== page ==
3 Stomach Acid Myths Debunked

At one point or another, many of us will have experienced some degree of heartburn, and the most common response to the problem is to blame our stomach acid for causing the unpleasant burning sensation. 

Heartburn caused by excess stomach acid is never a pleasant feeling, but there are ways to counteract it. Unfortunately, there are a lot of myths surrounding heartburn treatment, meaning that not only will they fail to help you out, but some of them may actually make things worse.

If you want to know some of the more common misconceptions surrounding stomach acid and heartburn, check out this list and see if you can learn a new trick or two as we debunk a few myths surrounding stomach acid.


Drinking milk is commonly suggested method to help relieve heartburn, as milk is believed to temporarily protect against stomach acid.

While it’s true that milk can help to soothe the initial burning sensation, milk can, in fact, be an acid-producing substance when consumed. As the milk settles and the fat and other nutrients are recognised by the body, your stomach may produce more acid to break these down, which could leave you in even more discomfort than you were to begin with!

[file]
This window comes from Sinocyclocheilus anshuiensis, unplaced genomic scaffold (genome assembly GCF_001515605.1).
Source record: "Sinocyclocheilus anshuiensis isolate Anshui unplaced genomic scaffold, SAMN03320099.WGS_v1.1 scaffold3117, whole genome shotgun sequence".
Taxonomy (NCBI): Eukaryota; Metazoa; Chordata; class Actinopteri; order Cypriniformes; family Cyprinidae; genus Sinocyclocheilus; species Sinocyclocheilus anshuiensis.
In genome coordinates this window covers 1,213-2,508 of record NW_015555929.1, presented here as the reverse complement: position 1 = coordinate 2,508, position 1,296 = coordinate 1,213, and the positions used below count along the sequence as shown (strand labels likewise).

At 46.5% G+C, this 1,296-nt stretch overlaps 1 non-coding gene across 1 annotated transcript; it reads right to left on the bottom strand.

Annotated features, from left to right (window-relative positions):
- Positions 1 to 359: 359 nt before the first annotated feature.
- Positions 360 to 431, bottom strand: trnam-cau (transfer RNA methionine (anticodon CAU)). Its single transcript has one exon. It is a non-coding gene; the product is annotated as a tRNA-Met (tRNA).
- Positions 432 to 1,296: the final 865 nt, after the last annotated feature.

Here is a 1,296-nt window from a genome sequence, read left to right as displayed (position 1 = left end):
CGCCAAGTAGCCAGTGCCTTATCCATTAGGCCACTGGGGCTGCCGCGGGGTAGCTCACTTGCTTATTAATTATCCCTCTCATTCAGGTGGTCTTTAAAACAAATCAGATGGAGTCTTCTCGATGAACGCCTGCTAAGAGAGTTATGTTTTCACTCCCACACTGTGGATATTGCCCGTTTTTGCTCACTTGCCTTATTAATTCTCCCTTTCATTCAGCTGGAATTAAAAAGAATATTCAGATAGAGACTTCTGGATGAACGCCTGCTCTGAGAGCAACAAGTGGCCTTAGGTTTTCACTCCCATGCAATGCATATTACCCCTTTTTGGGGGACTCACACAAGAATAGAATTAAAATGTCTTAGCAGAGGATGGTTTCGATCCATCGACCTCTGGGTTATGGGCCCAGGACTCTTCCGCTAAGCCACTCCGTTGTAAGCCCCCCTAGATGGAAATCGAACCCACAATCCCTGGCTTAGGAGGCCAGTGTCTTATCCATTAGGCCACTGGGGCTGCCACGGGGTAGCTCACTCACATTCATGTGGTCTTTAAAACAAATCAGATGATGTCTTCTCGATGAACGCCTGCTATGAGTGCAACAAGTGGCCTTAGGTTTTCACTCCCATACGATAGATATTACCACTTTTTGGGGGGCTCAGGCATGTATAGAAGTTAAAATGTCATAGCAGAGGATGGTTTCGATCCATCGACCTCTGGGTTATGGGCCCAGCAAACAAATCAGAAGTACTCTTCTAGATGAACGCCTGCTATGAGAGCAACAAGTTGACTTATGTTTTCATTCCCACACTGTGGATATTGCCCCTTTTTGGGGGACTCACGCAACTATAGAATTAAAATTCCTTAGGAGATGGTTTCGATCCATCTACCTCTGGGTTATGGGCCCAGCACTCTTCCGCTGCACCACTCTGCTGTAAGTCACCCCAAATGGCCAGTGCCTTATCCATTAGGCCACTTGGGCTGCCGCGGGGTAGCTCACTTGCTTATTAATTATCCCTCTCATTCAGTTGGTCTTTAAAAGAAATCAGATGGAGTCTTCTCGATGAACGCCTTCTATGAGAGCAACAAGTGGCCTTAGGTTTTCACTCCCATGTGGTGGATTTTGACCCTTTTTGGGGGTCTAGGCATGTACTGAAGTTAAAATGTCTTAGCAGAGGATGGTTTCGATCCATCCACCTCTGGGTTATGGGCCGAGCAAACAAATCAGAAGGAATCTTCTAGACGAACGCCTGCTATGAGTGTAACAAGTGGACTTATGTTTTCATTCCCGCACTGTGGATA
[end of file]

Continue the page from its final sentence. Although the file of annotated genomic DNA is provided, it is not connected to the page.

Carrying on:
There are plenty of effective courses of medication for people who suffer from stomach acid related problems such as acid reflux. However, a lot of people are worried that once they find the one that works for them, they can never stop taking it.

After all, you may think that once you’ve found something that works, it makes sense to continue doing it.

However, it’s important to note that no over the counter heartburn medication should be taken continuously. If you are finding you need to take heartburn medication regularly, you should talk to your GP.


It’s a common belief that when we are stressed we may experience rising stomach acid levels that can lead to heartburn and acid reflux. This is something we’ve all been told ad infinitum, so much so that we never question it.

So, stress doesn’t cause heartburn? Not exactly. Research published in the American Journal of Gastroenterology in 1993 and another study in 2008 found that while stress may not change the levels of gastric acid, the general feeling of being overwhelmed could contribute to us feeling more aware of our symptoms.*

Basically, while stress does have a negative effect on stomach acid, it may actually be because we are more sensitive to it than because of any biological change.

* Fass R et al. Effect of auditory stress on perception of intraeosophageal acid. Gastroenterology. 2008. 134. 696- 705

Ref 1993: Bresnick W et al. the effect of acute emotional stress on gastric acid secretion in normal and DU patients. J Clin Gastro. 1993 17. 2 117-122